Investigative food journalist Jo Robinson has spent more than a decade scouring the literature on plant nutrition. Her demonstration garden in Washington state opens this month as her book Eating on the Wild Side (Little, Brown, 2013) emerges in paperback. She talks about eating tomatoes to protect from sunburn, why bitter is better — and how purple is the new green.
What is the thesis of Eating on the Wild Side?
All plants make phytochemicals, which protect against predation, disease and other threats. When we consume certain plants, we may also receive some protection — I give evidence from the scientific literature in my book. Lycopene in tomatoes guards against ultraviolet light, and has been shown to protect us from sunburn, for example. A relatively new discovery is that since the invention of farming, we have been breeding varieties with progressively fewer beneficial phytochemicals, partly because many taste bitter or astringent. Fruit and vegetables with fewer of these compounds may offer less protection against hypertension, cholesterol, inflammation and other ills. Part of my work is to identify heirloom and modern varieties, such as Purple Peruvian potatoes, that are rich in phytochemicals and pleasing to the palate.
Which fruit and vegetables should we eat?
Purple, blue, red or black plants such as most berry varieties and red cabbage are good choices because they contain a family of pigments known as anthocyanins. Test-tube, animal and now a few small-scale human studies show that anthocyanins have the potential to curb the risk of cardiovascular disease by reducing inflammation, improving blood lipids and lowering blood pressure. A pilot study determined that anthocyanin-rich berries slowed the growth of cancer cells in people with colon cancer. Evidence is mounting that anthocyanins may also slow the decline of cognition and memory that accompanies old age.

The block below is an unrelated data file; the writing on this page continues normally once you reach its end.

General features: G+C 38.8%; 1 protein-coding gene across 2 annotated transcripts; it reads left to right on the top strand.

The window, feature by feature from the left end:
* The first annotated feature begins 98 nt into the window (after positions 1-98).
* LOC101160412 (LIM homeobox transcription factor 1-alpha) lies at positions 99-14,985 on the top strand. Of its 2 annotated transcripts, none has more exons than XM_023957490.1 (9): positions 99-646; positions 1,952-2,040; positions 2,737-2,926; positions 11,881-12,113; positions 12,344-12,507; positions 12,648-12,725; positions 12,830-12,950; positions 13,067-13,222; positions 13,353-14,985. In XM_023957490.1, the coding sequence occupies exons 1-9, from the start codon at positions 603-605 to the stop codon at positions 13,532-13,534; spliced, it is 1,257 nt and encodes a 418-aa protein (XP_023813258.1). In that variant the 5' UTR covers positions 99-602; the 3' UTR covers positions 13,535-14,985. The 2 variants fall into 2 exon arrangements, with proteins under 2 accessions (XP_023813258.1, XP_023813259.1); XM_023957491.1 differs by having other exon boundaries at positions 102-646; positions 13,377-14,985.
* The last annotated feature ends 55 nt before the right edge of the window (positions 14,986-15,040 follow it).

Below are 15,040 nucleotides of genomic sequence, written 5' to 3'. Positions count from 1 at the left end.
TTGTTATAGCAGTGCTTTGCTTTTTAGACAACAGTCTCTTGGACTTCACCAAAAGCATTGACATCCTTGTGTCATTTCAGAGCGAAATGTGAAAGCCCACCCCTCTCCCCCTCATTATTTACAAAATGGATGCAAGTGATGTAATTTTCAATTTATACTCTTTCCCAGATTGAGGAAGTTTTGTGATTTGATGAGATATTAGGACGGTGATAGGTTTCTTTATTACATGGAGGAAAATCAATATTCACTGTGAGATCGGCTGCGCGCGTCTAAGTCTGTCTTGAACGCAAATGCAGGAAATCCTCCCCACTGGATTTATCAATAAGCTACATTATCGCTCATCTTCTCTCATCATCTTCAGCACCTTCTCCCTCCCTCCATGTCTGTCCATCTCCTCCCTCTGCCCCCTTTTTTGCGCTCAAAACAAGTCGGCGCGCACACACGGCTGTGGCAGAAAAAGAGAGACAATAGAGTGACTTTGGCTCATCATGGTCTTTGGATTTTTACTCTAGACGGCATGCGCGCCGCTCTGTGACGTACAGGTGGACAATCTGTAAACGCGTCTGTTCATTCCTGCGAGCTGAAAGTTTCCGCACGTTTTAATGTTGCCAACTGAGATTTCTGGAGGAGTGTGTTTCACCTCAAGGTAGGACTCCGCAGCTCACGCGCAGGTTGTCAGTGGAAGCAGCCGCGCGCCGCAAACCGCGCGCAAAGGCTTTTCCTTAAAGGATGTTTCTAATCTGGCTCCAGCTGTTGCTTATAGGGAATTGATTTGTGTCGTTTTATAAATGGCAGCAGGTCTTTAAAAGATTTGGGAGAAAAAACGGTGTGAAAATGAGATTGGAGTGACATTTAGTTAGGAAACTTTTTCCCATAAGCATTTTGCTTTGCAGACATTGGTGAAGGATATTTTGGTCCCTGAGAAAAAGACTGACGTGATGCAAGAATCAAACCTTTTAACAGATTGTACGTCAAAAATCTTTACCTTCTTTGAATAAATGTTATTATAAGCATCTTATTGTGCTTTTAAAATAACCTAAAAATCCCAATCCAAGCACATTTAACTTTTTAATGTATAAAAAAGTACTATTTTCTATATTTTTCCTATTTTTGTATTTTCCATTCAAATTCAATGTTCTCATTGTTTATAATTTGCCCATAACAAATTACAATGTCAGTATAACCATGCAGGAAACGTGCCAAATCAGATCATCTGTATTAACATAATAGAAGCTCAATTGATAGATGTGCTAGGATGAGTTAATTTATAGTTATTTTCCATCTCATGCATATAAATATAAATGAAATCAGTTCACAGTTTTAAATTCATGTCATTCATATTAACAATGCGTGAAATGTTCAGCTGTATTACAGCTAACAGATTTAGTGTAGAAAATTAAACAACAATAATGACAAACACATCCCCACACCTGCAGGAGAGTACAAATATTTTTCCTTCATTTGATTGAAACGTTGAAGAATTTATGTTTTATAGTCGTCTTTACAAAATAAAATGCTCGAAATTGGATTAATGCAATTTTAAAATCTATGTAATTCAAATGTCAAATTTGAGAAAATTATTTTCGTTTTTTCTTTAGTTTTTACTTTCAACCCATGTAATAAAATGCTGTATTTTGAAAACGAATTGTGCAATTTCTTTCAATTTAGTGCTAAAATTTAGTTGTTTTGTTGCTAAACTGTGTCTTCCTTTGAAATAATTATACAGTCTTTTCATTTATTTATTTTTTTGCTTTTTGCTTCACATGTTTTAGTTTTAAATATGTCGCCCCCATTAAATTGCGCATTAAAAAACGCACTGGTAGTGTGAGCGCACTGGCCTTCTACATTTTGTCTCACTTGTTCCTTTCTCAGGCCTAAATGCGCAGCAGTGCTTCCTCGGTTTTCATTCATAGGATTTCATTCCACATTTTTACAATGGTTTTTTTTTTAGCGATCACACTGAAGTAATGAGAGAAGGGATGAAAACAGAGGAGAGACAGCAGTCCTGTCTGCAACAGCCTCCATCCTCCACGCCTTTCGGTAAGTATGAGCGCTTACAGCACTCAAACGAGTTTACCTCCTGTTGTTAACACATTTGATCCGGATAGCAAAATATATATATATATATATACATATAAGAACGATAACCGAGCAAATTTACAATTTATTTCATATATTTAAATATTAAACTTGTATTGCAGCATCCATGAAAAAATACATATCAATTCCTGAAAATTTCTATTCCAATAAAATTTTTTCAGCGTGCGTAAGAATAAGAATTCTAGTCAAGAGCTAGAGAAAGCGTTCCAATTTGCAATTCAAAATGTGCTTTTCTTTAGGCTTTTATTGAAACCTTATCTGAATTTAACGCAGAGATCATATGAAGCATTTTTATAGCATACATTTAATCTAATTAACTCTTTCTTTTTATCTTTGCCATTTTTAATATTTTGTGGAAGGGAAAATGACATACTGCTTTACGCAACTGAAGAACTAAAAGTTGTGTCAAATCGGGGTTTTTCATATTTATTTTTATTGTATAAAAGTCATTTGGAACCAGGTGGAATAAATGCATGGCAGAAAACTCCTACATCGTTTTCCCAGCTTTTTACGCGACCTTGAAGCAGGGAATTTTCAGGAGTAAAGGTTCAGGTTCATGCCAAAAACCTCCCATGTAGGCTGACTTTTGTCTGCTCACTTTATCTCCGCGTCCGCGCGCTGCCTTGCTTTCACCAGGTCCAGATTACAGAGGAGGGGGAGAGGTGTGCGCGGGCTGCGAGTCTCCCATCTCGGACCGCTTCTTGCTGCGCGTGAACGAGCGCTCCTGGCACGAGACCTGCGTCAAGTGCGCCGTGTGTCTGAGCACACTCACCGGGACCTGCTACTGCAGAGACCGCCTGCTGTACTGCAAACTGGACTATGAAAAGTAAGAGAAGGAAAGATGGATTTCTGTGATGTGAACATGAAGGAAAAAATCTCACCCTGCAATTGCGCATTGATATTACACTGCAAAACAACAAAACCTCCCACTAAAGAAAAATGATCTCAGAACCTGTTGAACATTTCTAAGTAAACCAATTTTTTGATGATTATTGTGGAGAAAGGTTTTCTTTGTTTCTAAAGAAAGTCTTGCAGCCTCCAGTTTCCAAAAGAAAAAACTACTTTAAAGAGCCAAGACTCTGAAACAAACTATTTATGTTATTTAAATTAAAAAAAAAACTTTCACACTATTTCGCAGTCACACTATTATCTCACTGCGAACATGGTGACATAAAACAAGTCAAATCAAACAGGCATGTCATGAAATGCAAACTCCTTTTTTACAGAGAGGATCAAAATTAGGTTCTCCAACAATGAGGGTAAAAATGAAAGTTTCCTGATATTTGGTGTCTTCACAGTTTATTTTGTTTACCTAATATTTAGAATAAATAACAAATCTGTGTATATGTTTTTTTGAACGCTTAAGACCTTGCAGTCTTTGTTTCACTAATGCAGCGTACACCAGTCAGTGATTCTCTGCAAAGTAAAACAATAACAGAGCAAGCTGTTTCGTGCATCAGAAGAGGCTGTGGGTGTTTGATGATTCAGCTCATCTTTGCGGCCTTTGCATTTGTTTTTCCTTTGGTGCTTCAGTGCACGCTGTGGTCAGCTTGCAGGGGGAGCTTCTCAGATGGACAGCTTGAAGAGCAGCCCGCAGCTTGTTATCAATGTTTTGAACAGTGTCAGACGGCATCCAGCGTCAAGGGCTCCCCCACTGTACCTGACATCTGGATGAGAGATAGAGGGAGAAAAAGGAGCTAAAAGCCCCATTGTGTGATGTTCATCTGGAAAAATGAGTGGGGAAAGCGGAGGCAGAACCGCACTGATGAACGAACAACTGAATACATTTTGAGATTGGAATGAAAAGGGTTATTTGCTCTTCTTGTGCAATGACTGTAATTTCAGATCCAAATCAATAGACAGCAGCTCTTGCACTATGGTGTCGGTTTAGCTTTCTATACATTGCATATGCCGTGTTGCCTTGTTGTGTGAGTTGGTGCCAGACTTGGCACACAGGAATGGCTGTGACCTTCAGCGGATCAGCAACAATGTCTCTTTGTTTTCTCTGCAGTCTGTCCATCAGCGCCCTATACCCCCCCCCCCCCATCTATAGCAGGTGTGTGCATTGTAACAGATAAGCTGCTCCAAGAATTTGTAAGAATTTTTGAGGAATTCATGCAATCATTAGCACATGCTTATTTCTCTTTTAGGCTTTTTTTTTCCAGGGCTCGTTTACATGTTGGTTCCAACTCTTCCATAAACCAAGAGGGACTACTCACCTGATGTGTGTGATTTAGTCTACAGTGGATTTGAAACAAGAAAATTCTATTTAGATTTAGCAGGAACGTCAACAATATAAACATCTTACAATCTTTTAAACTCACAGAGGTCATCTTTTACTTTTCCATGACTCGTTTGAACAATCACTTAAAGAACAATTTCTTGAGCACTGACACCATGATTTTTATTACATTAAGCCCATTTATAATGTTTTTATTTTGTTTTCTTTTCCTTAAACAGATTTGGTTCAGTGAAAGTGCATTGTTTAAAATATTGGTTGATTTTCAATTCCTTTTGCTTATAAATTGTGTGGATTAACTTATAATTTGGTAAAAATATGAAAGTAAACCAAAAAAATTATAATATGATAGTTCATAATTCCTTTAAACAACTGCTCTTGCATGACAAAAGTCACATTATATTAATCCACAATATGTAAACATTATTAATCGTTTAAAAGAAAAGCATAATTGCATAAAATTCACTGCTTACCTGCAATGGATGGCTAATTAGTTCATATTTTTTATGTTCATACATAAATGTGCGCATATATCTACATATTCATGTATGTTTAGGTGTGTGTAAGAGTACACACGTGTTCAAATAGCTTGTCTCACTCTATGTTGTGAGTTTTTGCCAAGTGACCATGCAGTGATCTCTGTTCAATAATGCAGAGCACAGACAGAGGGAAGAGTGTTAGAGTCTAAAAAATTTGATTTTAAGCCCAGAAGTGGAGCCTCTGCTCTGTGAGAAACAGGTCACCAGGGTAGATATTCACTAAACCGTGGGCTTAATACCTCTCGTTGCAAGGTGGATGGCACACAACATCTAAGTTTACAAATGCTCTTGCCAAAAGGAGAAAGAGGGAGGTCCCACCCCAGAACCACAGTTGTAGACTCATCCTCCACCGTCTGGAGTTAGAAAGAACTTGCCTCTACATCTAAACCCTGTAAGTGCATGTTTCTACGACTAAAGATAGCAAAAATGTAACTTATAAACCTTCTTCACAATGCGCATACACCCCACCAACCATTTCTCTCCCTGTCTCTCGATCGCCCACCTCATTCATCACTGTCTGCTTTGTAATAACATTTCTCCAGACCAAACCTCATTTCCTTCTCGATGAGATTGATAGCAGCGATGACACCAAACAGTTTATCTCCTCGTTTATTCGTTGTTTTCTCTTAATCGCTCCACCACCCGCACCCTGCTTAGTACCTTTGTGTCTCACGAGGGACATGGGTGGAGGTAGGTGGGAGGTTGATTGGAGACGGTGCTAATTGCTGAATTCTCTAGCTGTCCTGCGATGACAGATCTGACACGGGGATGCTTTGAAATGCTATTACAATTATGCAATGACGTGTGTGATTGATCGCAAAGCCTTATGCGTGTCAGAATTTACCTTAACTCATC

Is colour the only indicator of such effects?
No: most phytochemicals are not highly pigmented. The drab globe artichoke has more antioxidant activity than more brightly coloured vegetables because of its high concentration of colourless cynarin (which increases bile secretion and may protect the liver from carcinogens) and chlorogenic acid, which has antihypertensive effects. White onions, leeks and shallots contain an anticancer and flu-fighting compound called quercetin. Some varieties of white-fleshed peaches have more antioxidant activity than yellow-fleshed peaches, even though the yellow varieties have more of the pigmented phytochemical β-carotene.
What is the best way to preserve the nutrients in stored vegetables?
Once a plant is harvested it does not die immediately. The harvested part is still metabolically active and begins to burn its natural sugars and lose phytochemicals and flavour. You can slow this process by reducing its exposure to oxygen, storing it in the fridge in a sealed plastic bag with 10–20 pinpricks.
What are the best ways to cook vegetables?
I cringe when I see people boiling vegetables, because the cells burst and nutrients leach out into the water. Lightly sautéing in oil is fine, but steaming is almost always best because it reduces exposure to water. If you microwave an ear of corn in the husk, you preserve nutrients and taste. Microwaving is also best for thawing berries, because it destroys an enzyme called polyphenol oxidase that breaks down antioxidants.
Could biotechnology help us to breed more-nutritious plants?
In my view we will never achieve the nutrient content of phytochemical-rich foods through genetic engineering. Say that we find a gene that produces cabbage with more cancer-fighting glucosinolates. This family of health-enhancing compounds is only one out of dozens in the vegetable, and, ultimately, it may not prove to be the most beneficial. But there is great promise in crossing wild species with modern ones through conventional breeding, which introduces myriad genes. In my garden I grow hybrid blackberries called Wild Treasure that are thorn-free and highly productive, but retain the nutrition and luscious flavour of wild berries.
Why open a demonstration garden?
I want to show people that by growing their own food they can choose varieties that will increase their odds of living longer and healthier lives. In my own garden there is a wild crab apple from Nepal that has more antioxidants in a single teaspoon than a large Honeycrisp apple. There are Indigo Rose tomatoes, an inky black variety rich in anthocyanins. And there are purple varieties of carrots, cauliflower and asparagus. You could say that purple is the new green.
What is next for you?
I may write a cookbook about findings on how to preserve and enhance plant phytochemical content. I also have enough data to write a book about nutrient-rich beverages such as tea, wine, coffee, whisky and beer.
Interview by Jascha Hoffman
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Hoffman, J. Q&A: The nutrient hunter. Nature 510, 217 (2014). https://doi.org/10.1038/510217a